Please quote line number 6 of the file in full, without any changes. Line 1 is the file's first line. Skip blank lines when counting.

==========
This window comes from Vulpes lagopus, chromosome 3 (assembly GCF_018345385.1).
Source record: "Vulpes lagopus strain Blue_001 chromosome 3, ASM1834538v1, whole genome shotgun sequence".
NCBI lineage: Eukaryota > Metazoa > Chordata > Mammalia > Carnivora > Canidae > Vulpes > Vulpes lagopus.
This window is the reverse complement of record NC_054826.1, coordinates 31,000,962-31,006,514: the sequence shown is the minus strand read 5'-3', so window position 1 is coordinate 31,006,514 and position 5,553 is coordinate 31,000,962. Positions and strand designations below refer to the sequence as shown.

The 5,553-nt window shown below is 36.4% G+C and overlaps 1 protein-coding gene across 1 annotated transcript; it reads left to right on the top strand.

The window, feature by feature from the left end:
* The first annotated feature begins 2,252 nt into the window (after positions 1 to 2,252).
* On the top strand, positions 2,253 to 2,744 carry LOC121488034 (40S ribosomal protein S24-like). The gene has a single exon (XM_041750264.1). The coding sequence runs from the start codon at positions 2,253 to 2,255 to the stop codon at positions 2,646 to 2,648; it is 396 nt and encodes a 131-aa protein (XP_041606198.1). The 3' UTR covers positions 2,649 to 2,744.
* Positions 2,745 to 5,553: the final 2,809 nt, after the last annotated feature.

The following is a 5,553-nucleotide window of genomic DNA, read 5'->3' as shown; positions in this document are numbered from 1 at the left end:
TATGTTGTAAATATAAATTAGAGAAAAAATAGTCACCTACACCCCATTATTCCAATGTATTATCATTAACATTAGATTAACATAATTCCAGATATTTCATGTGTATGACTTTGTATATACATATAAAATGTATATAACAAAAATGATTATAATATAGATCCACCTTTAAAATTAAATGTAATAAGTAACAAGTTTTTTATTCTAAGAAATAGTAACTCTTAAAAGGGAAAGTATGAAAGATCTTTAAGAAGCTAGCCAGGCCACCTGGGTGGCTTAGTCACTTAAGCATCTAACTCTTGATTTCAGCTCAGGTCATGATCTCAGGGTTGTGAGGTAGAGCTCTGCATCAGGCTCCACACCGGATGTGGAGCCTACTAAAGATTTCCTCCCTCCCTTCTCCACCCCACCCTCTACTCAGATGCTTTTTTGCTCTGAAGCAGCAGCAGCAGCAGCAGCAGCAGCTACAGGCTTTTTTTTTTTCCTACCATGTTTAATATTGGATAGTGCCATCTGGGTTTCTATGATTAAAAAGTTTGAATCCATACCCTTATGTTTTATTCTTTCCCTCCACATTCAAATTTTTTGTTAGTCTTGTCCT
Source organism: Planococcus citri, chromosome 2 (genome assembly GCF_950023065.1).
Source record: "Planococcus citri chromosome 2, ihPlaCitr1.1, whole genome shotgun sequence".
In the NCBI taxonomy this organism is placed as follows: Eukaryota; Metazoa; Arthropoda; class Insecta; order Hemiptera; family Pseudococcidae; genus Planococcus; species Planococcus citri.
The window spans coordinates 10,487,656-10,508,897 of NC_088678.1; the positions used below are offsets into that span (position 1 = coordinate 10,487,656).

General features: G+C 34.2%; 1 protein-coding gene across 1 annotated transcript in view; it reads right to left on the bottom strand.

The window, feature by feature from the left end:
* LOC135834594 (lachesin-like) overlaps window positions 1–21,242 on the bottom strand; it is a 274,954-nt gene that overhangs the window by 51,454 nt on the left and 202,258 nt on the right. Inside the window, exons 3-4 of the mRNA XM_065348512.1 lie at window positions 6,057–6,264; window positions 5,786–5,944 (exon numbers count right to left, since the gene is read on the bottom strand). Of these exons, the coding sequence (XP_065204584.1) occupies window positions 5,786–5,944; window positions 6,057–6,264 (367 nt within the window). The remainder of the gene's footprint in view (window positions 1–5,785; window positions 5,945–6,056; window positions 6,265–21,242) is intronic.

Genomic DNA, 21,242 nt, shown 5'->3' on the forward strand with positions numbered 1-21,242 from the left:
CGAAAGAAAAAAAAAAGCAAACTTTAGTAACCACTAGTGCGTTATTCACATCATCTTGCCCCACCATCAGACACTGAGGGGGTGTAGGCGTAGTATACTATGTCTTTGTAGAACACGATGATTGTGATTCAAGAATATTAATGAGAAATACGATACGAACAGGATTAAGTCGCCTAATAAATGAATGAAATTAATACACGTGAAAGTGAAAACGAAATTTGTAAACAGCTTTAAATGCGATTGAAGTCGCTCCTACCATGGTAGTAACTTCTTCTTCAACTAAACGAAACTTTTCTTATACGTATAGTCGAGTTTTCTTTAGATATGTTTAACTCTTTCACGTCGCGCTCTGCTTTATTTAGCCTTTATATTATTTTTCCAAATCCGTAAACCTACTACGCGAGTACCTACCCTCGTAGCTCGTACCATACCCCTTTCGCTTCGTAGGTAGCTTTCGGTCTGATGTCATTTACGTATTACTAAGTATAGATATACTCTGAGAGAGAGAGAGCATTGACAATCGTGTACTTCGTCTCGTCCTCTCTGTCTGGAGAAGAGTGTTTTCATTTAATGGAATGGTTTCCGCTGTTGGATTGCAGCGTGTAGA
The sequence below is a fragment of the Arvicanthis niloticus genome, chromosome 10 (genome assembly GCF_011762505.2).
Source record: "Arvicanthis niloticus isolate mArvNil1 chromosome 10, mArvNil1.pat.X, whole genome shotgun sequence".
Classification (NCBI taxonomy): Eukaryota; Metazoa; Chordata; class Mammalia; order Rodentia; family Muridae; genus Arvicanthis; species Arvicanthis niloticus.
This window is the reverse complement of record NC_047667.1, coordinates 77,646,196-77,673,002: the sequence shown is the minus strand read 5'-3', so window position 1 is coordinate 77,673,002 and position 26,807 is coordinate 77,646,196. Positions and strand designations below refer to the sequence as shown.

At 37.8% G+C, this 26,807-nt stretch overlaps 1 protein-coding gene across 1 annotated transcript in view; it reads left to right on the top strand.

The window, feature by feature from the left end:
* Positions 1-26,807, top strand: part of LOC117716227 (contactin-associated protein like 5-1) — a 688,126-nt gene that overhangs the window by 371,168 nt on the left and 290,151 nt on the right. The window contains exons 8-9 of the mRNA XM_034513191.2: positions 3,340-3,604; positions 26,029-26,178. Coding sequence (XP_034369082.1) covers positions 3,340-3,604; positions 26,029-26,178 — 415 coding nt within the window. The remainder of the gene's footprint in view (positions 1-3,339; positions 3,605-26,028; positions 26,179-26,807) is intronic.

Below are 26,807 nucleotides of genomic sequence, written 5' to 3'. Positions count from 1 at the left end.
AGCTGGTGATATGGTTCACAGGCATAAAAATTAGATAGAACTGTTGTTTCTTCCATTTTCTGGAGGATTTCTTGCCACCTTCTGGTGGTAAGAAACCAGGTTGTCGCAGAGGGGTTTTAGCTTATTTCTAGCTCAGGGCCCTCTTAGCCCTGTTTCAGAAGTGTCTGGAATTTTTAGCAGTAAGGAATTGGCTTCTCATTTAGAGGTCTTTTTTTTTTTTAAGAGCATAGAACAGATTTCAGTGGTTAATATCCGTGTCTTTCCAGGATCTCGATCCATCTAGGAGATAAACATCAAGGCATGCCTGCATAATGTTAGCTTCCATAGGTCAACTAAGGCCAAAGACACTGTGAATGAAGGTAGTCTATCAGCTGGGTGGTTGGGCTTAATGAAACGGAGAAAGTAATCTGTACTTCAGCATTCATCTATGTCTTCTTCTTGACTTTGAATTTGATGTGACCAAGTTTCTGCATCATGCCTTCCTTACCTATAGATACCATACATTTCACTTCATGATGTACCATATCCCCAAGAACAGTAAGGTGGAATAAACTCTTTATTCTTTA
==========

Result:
The window, feature by feature from the left end: